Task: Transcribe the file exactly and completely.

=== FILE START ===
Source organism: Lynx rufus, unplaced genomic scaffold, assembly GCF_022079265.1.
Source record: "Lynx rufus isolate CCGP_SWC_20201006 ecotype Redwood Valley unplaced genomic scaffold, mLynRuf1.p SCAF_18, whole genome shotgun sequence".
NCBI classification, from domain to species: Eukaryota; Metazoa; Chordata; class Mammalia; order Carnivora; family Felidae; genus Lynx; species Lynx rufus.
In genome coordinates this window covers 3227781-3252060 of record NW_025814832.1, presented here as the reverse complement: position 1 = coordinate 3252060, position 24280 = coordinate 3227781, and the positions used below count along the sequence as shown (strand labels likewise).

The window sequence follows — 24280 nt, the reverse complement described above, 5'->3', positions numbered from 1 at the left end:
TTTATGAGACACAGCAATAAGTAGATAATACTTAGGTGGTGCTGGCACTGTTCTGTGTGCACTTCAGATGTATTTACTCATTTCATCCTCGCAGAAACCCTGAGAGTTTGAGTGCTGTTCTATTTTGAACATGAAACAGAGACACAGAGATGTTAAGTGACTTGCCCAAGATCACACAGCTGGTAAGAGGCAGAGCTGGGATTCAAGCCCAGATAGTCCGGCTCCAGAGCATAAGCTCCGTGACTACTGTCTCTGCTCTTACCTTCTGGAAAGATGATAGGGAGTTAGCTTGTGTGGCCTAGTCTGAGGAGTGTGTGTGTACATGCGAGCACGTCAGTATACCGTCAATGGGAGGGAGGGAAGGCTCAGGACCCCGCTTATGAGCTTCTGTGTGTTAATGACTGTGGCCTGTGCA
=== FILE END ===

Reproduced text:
Source organism: Lynx rufus, unplaced genomic scaffold, assembly GCF_022079265.1.
Source record: "Lynx rufus isolate CCGP_SWC_20201006 ecotype Redwood Valley unplaced genomic scaffold, mLynRuf1.p SCAF_18, whole genome shotgun sequence".
NCBI classification, from domain to species: Eukaryota; Metazoa; Chordata; class Mammalia; order Carnivora; family Felidae; genus Lynx; species Lynx rufus.
In genome coordinates this window covers 3227781-3252060 of record NW_025814832.1, presented here as the reverse complement: position 1 = coordinate 3252060, position 24280 = coordinate 3227781, and the positions used below count along the sequence as shown (strand labels likewise).

The window sequence follows — 24280 nt, the reverse complement described above, 5'->3', positions numbered from 1 at the left end:
TTTATGAGACACAGCAATAAGTAGATAATACTTAGGTGGTGCTGGCACTGTTCTGTGTGCACTTCAGATGTATTTACTCATTTCATCCTCGCAGAAACCCTGAGAGTTTGAGTGCTGTTCTATTTTGAACATGAAACAGAGACACAGAGATGTTAAGTGACTTGCCCAAGATCACACAGCTGGTAAGAGGCAGAGCTGGGATTCAAGCCCAGATAGTCCGGCTCCAGAGCATAAGCTCCGTGACTACTGTCTCTGCTCTTACCTTCTGGAAAGATGATAGGGAGTTAGCTTGTGTGGCCTAGTCTGAGGAGTGTGTGTGTACATGCGAGCACGTCAGTATACCGTCAATGGGAGGGAGGGAAGGCTCAGGACCCCGCTTATGAGCTTCTGTGTGTTAATGACTGTGGCCTGTGCA